Today we are finally able to share details around the AMD EPYC 7003 series, codenamed “Milan.” This is AMD’s newest offering that will carry the EPYC line through 2021 and into a new realm with Genoa next year. This launch review happens at a somewhat strange time in the industry. Milan has been shipping since Q3 2020 and Intel Ice Lake Xeons are already shipping, but our comparison point is to Intel Xeon chips that were launched in 2017 with Skylake then largely tuned. So the challenge is that our Milan comparisons are going to be to Cascade Lake Refresh/ Cooper Lake not to Ice Lake which will be the real Milan competition.
The Plan and Background
In this article, we are going to have a basic structure of answering:
- What AMD is launching with Milan and the SKU stack.
- How the new EPYC 7003 series is better than the EPYC 7002 series.
- What the performance and power consumption are, including gen-gen comparisons.
- Some of the cool platforms for Milan showing how the market is positioning the chips.
- A high-level context to think about the EPYC 7003 versus 3rd Gen Intel Xeon Scalable (again we cannot go into details, so this is from public bits.)
- A rough guide in terms of where we expect to be by the end of Q2 2021 for server market positioning.
- Our final words.
If this seems like a lot, it is. It has taken the STH team weeks to get to this point, and we will have more on the new chips over the coming weeks as well. Still, we like for these launch pieces to set the stage for the industry since we know that they are read by almost countless folks in the community. We also have an accompanying video to this piece which you can find here:
As always, we suggest opening the video in a separate browser/ tab for the best viewing experience.
Now that we have the plan laid out, it is time to get onto the piece.
AMD EPYC 7003 and the SKU Stack
We are going to have Eric do one of our normal SKU list and value analysis pieces, however, we also need to cover what is being launched. AMD has 19 public SKUs that are launching as part of the EPYC 7003 series, although a partner discussed another off-roadmap SKU that we will cover in the partner section of this review.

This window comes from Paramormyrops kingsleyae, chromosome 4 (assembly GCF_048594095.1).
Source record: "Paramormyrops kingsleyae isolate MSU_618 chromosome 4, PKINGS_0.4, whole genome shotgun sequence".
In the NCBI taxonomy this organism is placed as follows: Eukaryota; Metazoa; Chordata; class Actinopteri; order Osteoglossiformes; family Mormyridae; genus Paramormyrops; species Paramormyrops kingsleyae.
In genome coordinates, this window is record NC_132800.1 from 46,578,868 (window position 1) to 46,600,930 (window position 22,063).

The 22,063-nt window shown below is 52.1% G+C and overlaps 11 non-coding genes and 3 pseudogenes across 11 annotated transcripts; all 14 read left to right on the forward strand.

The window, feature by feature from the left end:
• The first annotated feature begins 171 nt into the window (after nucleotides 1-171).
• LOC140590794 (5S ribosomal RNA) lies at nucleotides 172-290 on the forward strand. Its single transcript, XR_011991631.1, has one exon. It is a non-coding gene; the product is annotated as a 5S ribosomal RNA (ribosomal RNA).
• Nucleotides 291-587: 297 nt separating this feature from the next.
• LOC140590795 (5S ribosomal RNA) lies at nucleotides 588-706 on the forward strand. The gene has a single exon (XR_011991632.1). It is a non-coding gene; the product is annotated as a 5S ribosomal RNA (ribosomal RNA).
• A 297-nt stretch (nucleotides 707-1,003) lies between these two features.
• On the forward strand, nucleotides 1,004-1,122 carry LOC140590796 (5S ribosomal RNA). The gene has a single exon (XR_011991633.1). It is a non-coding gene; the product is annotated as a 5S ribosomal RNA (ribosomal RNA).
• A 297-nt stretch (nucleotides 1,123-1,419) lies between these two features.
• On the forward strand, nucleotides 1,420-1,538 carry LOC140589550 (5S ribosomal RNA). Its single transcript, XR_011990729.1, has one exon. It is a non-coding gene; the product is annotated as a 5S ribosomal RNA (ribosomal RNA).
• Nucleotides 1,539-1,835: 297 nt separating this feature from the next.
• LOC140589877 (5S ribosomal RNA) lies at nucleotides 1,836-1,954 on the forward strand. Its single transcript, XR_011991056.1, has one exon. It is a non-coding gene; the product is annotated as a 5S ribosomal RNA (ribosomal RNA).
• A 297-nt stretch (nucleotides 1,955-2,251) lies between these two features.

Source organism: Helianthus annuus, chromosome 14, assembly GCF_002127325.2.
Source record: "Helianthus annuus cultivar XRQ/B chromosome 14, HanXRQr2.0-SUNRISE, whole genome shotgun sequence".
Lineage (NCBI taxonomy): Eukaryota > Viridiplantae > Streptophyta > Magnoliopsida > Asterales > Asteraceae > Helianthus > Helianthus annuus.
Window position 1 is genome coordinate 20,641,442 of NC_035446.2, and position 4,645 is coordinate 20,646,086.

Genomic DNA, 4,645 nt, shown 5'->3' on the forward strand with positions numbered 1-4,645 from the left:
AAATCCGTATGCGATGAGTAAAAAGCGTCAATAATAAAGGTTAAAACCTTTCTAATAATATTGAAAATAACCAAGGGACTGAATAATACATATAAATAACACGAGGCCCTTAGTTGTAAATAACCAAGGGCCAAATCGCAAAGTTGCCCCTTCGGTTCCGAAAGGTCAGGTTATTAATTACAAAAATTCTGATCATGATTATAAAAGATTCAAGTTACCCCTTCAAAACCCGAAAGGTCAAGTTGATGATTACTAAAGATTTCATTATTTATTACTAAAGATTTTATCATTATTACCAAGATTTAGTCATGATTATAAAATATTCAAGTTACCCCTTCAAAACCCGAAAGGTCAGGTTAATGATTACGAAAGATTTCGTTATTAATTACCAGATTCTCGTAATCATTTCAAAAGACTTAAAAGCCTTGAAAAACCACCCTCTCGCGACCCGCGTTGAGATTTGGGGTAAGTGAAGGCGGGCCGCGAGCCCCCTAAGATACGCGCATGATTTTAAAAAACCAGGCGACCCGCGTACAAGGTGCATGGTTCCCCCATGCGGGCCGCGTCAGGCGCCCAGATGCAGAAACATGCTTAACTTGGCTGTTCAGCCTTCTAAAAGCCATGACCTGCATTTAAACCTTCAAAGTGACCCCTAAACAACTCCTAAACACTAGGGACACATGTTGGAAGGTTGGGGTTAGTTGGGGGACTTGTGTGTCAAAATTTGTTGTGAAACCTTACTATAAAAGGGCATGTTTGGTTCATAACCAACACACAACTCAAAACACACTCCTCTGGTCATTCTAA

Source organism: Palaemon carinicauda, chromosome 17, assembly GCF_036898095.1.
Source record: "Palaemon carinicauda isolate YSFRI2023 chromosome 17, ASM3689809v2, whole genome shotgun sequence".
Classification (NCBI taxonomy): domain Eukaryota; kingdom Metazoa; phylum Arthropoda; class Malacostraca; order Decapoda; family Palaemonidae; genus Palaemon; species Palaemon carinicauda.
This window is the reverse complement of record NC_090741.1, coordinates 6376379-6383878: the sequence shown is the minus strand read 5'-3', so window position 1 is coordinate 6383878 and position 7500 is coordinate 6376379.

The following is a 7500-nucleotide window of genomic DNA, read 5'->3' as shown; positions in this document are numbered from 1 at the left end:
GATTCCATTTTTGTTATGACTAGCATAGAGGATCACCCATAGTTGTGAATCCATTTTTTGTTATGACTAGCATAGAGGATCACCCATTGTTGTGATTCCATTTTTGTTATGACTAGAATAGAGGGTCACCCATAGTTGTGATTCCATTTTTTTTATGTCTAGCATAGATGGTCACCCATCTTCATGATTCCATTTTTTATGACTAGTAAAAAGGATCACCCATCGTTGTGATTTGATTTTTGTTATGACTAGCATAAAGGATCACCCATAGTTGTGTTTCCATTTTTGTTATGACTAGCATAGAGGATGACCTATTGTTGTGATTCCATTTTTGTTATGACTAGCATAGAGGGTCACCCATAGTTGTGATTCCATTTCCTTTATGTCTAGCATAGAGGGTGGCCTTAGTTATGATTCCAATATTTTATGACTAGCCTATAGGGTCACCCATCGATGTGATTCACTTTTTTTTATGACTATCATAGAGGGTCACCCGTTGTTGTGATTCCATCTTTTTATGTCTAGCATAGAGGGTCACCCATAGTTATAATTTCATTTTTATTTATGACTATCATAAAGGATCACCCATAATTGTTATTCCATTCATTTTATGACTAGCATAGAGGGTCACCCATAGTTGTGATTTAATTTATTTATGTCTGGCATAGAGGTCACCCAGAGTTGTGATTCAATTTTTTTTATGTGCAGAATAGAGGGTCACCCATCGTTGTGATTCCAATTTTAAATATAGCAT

There are four main families. There are “core performance” SKUs which should be labeled “per core performance” SKUs. These are chips where AMD is offering chips at higher TDPs that may offer fewer cores but have higher frequencies and more cache per core. There are “core density” SKUs which are effectively the higher core count SKUs. Finally, AMD has its “balanced & optimized” segment which is a clever way of saying “the mainstream parts we expect intense competition from Intel Ice Lake Xeons around.” Admittedly, AMD has better marketing headline titles.
There are a few major points here. There are 28 core and 56 core CPUs in this generation. We can pretend that it is innovative and that AMD just decided to benevolently create 28 core parts to bridge the gap between 24 and 32 cores. Or we can take a more practical approach and see that this is directly targeted at 28 core Intel Xeon customers since 28-cores has been the maximum Xeon core count from Q3 2017 through Q1 2021. One could argue Cascade Lake-AP/ Xeon Platinum 9200 but for that and for a 2:1 consolidation ratio, AMD has the 56-core parts.
One will notice on the below chart that there are six EPYC 7002 SKUs, the EPYC 7532, EPYC 7352, EPYC 7282, EPYC 7272, EPYC 7262, and EPYC 7252 that will continue for another generation. Most of these are lower power 120-155W TDP SKUs. Many are the 4-channel optimized SKUs. AMD greatly increased the I/O die power consumption in this generation which seems to mean that it needs the previous-gen “Rome” parts to fill the 120-155W TDP space.
Here are the dual-socket capable SKUs. One can see that we are getting higher TDPs and higher clock speeds than with the previous generation.
We put these SKUs in a chart with the EPYC 7003 series (minus the F SKUs) and one can immediately see the TDP delta. The other major delta is on pricing. Prices are up significantly across the line.
It seems as though AMD is now at a point where it is transitioning away from “get a foothold” pricing into pricing that more closely reflects that its chips are in high demand. As someone who used to do pricing consulting, this looks either like AMD is capturing that value, increasing prices simply for inflation, and/ or increasing list price so it has more room to discount. That last point is especially important in segments where Intel will have directly competitive Xeon parts.
Again, AMD has its P-series single-socket only SKUs. These are variants of a subset of the above processors.
Pricing is up in this segment as well, but so is performance.
Given the lack of low-core count and low-TDP SKUs compared to typical Xeon lines, AMD is effectively pushing the market of low-end dual-socket CPUs to move to single-socket P-series CPUs. Our initial thought is that this may be a technology limitation since AMD is aware of the Xeon Bronze and Xeon Silver market where Intel sells many Xeons, but AMD is moving further away from addressing.
Now that we have discussed the SKU stack, it is time to get into the details.